Billionaire Paul Allen's foundation is funding a new type of evacuation "cocoon" to help fly sick medical workers from West Africa
If you can't beat them, avoid them.
The Pentagon commits to planning for higher temperatures, and retired generals line up to help
Mobile food startups are moving beyond delivery into food prep
Cities relax or abandon purchasing restrictions in a bid to avoid more serious downturn
Ministry of Supply’s Aviator jacket combines the structure of a tailored garment with the functionality of a windbreaker
The Department of Education may double the number of debt collectors who go after defaulted federal student loans
This year's must-have Silicon Valley office accessory: a $199 bear costume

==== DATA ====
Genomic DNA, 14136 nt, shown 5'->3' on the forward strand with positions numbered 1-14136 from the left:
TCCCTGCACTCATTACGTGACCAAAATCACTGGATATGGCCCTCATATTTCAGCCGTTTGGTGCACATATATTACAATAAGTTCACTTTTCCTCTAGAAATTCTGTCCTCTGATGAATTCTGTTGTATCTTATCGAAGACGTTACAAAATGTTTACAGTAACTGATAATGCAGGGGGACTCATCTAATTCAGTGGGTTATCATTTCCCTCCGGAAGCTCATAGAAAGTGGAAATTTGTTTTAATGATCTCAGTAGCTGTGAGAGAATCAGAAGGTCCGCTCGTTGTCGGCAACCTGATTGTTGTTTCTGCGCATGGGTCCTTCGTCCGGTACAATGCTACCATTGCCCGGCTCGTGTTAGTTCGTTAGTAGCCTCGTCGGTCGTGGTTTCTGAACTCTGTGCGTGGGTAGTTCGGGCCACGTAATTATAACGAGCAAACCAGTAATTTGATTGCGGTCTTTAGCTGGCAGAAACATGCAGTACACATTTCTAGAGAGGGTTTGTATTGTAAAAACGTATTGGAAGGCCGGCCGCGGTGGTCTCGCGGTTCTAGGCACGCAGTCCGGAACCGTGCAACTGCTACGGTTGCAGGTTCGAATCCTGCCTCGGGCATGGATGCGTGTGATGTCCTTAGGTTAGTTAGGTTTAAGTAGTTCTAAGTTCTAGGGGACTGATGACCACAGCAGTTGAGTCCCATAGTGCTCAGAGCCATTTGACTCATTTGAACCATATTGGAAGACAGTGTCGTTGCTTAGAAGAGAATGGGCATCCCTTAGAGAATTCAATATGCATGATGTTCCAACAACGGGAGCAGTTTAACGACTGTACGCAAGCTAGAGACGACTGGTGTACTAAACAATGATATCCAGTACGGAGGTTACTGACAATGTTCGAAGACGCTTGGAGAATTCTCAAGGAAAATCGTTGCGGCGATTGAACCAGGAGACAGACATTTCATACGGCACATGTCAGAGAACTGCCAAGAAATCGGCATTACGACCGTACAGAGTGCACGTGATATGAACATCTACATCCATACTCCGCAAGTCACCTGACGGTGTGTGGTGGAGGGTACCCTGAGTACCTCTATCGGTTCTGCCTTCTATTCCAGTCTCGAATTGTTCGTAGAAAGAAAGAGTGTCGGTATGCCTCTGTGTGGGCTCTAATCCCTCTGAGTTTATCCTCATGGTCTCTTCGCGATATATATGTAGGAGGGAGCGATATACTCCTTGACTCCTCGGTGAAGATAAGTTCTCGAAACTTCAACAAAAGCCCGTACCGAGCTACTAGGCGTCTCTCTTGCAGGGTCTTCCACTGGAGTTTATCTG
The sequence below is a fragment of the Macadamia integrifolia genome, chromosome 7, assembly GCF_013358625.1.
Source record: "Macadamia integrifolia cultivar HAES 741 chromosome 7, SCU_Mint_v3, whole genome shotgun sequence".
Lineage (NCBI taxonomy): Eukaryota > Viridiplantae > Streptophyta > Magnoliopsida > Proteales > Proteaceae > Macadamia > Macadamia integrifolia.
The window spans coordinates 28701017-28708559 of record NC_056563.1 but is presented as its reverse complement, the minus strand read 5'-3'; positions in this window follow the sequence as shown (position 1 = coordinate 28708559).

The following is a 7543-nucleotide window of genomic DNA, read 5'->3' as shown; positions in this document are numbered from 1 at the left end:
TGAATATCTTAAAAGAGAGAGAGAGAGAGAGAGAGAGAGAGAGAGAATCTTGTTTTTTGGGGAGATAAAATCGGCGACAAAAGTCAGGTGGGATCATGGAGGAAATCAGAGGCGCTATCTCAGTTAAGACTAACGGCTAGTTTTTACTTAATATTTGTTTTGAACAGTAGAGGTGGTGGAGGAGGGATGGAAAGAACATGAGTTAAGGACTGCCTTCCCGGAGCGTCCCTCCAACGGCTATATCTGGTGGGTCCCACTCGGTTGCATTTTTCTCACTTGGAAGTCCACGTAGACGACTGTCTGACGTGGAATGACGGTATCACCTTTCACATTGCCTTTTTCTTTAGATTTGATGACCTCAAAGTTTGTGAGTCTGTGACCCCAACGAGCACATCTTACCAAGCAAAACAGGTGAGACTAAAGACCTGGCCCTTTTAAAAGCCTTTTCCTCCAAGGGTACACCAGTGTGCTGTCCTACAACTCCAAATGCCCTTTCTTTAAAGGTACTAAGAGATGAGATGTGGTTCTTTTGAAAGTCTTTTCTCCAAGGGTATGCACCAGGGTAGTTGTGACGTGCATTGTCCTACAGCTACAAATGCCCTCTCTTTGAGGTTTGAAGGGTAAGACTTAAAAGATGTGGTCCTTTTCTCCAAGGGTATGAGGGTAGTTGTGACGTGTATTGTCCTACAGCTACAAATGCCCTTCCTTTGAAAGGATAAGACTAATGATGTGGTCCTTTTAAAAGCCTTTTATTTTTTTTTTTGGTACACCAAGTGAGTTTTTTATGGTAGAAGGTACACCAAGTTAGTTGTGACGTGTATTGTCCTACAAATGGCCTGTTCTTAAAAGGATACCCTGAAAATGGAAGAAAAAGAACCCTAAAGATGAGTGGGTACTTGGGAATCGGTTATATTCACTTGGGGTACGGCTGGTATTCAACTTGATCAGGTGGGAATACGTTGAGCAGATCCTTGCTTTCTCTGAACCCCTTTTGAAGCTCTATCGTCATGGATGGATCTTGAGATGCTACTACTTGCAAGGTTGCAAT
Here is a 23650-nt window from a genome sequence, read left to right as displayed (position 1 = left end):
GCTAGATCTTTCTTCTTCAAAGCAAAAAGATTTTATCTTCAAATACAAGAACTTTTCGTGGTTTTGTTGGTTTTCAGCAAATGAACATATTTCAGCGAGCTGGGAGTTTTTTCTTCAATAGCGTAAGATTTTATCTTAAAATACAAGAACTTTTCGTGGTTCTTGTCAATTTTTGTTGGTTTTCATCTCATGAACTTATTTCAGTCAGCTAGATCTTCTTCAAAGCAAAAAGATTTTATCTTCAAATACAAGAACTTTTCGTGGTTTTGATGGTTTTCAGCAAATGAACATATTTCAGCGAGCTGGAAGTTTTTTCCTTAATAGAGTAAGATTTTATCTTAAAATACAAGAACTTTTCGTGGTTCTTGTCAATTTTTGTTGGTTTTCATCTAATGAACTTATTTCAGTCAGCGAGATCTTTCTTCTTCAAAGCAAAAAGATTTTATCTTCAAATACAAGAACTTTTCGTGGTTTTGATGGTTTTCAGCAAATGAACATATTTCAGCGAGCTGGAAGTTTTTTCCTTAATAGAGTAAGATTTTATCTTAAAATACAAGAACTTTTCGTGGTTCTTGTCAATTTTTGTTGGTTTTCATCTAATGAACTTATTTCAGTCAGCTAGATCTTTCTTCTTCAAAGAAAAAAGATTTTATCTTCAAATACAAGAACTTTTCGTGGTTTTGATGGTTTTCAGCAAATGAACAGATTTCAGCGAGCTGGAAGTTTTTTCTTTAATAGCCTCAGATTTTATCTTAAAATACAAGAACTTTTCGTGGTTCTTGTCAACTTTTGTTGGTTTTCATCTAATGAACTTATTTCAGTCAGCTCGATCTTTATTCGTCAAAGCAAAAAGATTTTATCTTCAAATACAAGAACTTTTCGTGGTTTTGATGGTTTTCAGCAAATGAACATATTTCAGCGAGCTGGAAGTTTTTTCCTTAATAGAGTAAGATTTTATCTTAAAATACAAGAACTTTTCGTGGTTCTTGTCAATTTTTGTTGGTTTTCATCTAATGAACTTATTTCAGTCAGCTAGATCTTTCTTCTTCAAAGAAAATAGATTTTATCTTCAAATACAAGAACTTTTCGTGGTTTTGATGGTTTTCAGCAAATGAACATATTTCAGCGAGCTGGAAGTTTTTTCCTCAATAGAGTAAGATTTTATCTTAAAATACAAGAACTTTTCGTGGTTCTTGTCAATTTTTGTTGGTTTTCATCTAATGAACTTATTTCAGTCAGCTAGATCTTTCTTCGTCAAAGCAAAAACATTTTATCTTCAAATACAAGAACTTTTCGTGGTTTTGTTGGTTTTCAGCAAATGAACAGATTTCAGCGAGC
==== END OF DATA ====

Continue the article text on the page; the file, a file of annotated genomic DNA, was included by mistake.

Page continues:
With the 2008 election, Stewart is increasing his influence exponentially this year. And a big part of the reason why is the Web. After some messy quarrels with YouTube over illegal copies running on the video service, Comedy Central, which produces The Daily Show, finally started putting all its shows up for free on its own Web site and allowing people to share them. With more people than ever turning to the Web for news and videos, The Daily Show has become the place where many claim to be getting their best coverage of the elections. So while Stewart wasn't a pioneer in going online, his embrace of the Net is an example of good timing.